The Ski Industry has come a long way over the past century. Resorts have proliferated across the globe with nature-defying snowmaking capabilities and offer all the creature comforts one could imagine (slope-side Starbucks anyone?). Equipment has evolved leaps and bounds to improve fun and exhibit space-aged style on the slopes — and our athletes have progressed to a level where a subtle increase in jump height could potentially send them into orbit!
While the ski industry has never been one to resist technological advancement there is still an underlying desire hold on to the simpler times of the sport. Such is the draw for exhibits like the one currently going on in LA’s Duncan Miller Gallery where there is an incredible showing that features the life’s work of world-renowned photographer and skier Ray Atkeson.
Ray Atkeson is considered to be one of the ski industry’s first action sports photographers. Born in 1907, Atkeson was at his prime during the early days of resort skiing and captured some of the most iconic imagery of the era. His name and work is commonly featured alongside notable contemporaries such as Ansel Adams. Despite being limited to ski areas with few (if any) chairlifts, and photography equipment that weighed well-over 50 pounds he found a way to be in the right place at the right time. Atkeson’s photography captured some of the industry’s first extreme athletes in action along with mountain scenery that only becomes more epic as time goes on. Ray Atkeson has been the subject of an unprecedented photography exhibition currently taking place in Los Angeles at the Duncan Miller Gallery. The series began at the end of February and will continue through March 17th. The reemergence of these photos has attracted skiers from across the country to experience these exquisite works of art.
Gallery Director Dan Miller originally sought to put on an exhibit featuring works depicting the advent of the ski industry. Upon contacting various collections and archives he came across the Ray Atkeson Collection which has been stored in a vault for over 50 years. Miller recognized that the prolific nature of Atkeson’s photography and contribution to the ski industry warranted its very own showing.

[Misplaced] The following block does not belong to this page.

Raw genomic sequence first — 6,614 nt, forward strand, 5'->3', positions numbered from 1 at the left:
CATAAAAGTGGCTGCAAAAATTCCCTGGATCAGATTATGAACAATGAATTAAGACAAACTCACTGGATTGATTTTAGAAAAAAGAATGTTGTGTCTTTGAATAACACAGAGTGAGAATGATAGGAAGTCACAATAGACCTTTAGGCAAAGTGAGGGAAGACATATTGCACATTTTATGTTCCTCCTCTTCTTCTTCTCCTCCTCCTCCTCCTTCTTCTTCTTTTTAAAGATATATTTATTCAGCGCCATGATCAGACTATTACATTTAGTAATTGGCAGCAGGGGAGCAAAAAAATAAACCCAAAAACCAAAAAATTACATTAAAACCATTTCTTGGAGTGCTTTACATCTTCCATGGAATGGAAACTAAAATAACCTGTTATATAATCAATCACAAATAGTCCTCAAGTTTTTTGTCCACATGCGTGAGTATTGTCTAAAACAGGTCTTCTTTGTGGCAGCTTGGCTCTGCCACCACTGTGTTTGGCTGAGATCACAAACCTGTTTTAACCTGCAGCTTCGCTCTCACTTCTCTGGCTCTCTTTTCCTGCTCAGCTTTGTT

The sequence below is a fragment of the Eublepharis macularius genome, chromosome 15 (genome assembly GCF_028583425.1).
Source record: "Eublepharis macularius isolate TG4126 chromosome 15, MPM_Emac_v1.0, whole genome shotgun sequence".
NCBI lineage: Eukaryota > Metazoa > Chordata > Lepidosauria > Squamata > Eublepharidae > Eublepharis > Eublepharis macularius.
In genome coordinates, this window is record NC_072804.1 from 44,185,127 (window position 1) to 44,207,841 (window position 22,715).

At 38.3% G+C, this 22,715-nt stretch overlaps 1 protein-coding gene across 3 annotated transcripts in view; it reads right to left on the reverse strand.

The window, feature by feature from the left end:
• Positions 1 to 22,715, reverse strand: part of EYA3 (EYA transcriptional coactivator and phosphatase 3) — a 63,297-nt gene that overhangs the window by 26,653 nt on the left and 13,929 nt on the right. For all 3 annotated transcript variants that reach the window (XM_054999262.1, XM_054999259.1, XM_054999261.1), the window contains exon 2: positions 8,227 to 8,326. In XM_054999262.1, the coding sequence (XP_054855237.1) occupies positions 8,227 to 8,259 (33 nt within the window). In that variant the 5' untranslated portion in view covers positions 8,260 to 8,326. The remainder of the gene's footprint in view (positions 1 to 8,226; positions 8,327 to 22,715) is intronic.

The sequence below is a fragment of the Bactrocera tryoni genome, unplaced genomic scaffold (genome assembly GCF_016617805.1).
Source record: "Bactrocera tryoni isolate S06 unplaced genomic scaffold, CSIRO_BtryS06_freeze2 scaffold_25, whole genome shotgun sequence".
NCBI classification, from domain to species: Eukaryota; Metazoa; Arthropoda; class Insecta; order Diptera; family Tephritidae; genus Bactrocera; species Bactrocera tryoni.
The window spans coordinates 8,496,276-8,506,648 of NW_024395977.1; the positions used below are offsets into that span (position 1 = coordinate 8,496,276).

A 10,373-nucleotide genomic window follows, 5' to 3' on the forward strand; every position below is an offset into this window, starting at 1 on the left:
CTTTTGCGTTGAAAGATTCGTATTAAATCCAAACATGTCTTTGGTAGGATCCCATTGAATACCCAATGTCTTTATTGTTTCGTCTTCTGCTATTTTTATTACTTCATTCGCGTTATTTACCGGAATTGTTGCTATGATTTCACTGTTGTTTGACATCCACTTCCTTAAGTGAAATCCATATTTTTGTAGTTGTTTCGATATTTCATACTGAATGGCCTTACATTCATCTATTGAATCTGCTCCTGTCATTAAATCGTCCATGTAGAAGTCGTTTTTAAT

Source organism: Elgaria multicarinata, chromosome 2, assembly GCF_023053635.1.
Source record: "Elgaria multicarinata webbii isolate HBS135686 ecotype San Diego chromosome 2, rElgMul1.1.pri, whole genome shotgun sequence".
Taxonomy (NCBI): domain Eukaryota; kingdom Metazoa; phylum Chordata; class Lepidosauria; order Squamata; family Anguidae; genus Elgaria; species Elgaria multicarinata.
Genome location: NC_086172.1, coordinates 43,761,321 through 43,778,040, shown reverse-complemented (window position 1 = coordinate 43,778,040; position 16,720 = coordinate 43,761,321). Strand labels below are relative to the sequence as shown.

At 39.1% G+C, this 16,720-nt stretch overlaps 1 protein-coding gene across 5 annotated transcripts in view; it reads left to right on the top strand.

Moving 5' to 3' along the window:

“A very limited number of the vintage prints are available — perhaps even on or two prints per image — and that’s why they continue to hold so much value,” Miller explains.
Atkeson was a pioneer in the sport of skiing and within his craft as a photographer. He began photographing landscapes across the nation’s northwest during the 1930s. Over the next twenty years he became incredibly well known, and through his diligence amassed a collection of original prints that masterfully depict the early days of skiing in the West. Atkeson spent a great deal of time photographing throughout the Cascades at Sun Valley, Alta and Mount Shasta.
Even though the sport was just a budding entity in American culture, Atkeson had an astute awareness of what aspects were significant to skiing from an artistic perspective. His use of space and details, such as ski and boot tracks, exposed the mass public to the sport of skiing in a way that communicated the incomparable sensation of being amongst these pristine natural environments.
Ray would typically rise long before sunrise to begin his ascent up the mountain. He was very dedicated to getting the shot, and in order to accomplish his photography goals he would need to be on the slopes even before the first skier of the day got their boots on. His photos are extremely well detailed thanks to his use of large-format 4×5 camera, resulting in rich mountain scenery and unmatched action shots.
Throughout his long career, Atkeson photographed such notable figures as Hollywood film star Errol Flynn and even boasts a vintage shot of the legendary Warren Miller during his days as a Squaw Vally ski instructor. Miller partnered with Atkeson to provide the text for Ski and Snow Country: The Golden Years of Skiing in the West, 1930s-1950s. Atkeson published nine books in all throughout his career and was featured in National Geographic, Time, Readers Digest, Life, Saturday Evening Post and Popular Photography. He was even featured on the cover of Sports Illustrated, Nov 23, 1957. In 1976 Ray Atkeson was named Photographer Laureate of Oregon. The archive of Atekson’s quarter-million+ images resides in the Special Collections and University Archives in the Knight Library at the University of Oregon, as well as in several public institutions.
Atkeson’s photographs appear alongside his peers Ansel Adams, Edward Weston, Dorothea Lange, Henri Cartier-Bresson, Richard Avedon, Lillian Bassman, Eliot Porter and others in several collections, including Ansel Adam’s This is the American Earth (1960), U.S. Camera’s The Best of 1957 and John Steinbeck’s America and Americans (1960).
The exhibition’s closing celebration will take place at Duncan Miller Gallery on Friday, March 16th from 7:00-10pm. It’s going to be an exciting evening. The exhibit is absolutely inspiring and it will be a great opportunity to class it up with your fellow ski enthusiasts!
See you there! Please rsvp to: firstname.lastname@example.org.